Activision (NASDAQ:ATVI) and Affiliated Managers Group (NYSE:AMG) are two companies that don't have a lot in common, except that they were the two stocks recommended by David and Tom Gardner, respectively, in the September 2002 issue of Motley Fool Stock Advisor. That issue -- published at the very depths of the bear market -- saw David and Tom scouring the market for very different traits in their search for superior investment returns. And both picks have worked out well. Activision is up more than 120% and AMG is up almost 150%. That's incredible performance for both companies, but I'll hear from Tom if I don't point out that he is the month's stock-picking champ. (He's also leading overall, beating David 68% to 56%.)

Those returns are all well and good, particularly since they've beat the market four and five times over during the same time span, but it's been nearly three years since the stocks were recommended. Let's go back to the original recommendations to figure out which stock is most likely to win in the long run.

Assessing Activision
David picked Activision because it was a profitable company with strong brands in the growing interactive entertainment industry. As an early adopter himself, David saw that Activision had positioned its brands, including Doom and Tony Hawk, nicely for the future. Moreover, the company was growing sales, earnings, and cash flow every year.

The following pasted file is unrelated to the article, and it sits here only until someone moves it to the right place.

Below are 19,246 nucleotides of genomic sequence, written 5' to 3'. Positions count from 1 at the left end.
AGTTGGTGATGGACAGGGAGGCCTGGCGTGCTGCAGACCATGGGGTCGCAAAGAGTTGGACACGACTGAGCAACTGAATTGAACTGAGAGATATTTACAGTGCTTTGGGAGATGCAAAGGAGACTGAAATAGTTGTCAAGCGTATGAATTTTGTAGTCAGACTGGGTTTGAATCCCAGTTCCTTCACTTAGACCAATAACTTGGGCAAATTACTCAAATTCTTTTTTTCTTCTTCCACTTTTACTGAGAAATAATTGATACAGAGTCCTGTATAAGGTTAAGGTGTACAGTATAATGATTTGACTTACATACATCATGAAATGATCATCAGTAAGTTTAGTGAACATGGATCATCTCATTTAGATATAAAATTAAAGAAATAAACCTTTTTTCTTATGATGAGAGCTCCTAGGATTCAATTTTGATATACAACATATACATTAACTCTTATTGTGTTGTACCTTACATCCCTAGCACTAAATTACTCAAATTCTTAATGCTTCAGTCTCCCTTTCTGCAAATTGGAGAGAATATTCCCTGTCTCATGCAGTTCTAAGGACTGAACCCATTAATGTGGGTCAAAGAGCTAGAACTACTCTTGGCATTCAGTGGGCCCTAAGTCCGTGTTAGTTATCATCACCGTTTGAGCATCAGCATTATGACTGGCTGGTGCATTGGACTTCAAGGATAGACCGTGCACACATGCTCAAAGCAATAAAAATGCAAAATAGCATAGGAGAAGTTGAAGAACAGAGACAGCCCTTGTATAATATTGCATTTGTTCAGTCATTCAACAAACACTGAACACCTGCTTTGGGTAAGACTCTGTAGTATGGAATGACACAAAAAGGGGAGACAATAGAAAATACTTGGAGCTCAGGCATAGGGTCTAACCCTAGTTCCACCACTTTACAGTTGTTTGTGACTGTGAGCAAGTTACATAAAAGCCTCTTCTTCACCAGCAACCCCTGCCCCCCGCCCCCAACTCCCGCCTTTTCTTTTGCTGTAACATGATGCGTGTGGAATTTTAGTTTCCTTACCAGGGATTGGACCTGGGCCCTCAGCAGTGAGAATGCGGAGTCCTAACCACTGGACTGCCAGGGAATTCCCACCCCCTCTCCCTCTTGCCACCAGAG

Since David made his recommendation, the video-game business has become even more like the movie business with every passing generation of consoles. Games that used to cost six figures to produce can now cost $5 million, and those costs will probably rise when Xbox Next and PlayStation 3 come on the market in the near future.

Those rising costs will help Activision further consolidate its position going forward. While it used to be that computer games were revolutionized nearly every year by a team of creative and smart programmers working on small budgets, the rise of the blockbuster game has substantially raised the barrier to entry. Activision is one of the few firms that can afford to control its niche, along with California-based Electronic Arts (NASDAQ:ERTS), also a Stock Advisor pick. Other competitors include Take-Two (NASDAQ:TTWO), Midway (NYSE:MWY), and Atari (NASDAQ:ATAR).

Activision is a classic David Gardner recommendation. It's a leader in a growing industry with the brand potential to take over an extremely lucrative market. The upside is huge if gaming grows as projected and Activision maintains its market share. The risk, of course, is that the company will cease designing games good enough to drive growth.

As for Affiliated Managers .
Affiliated Managers was a gutsy recommendation to make back in the bear market of 2002. The company -- the parent of a number of venerable money management firms, including Third Avenue and Tweedy, Browne -- was already 60% off its 52-week high, and Tom was asking subscribers to invest in a business whose future hinged on success in the stock market. The unwillingness of other investors to concentrate their investment dollars in that way was likely the reason AMG had fallen so far in the first place.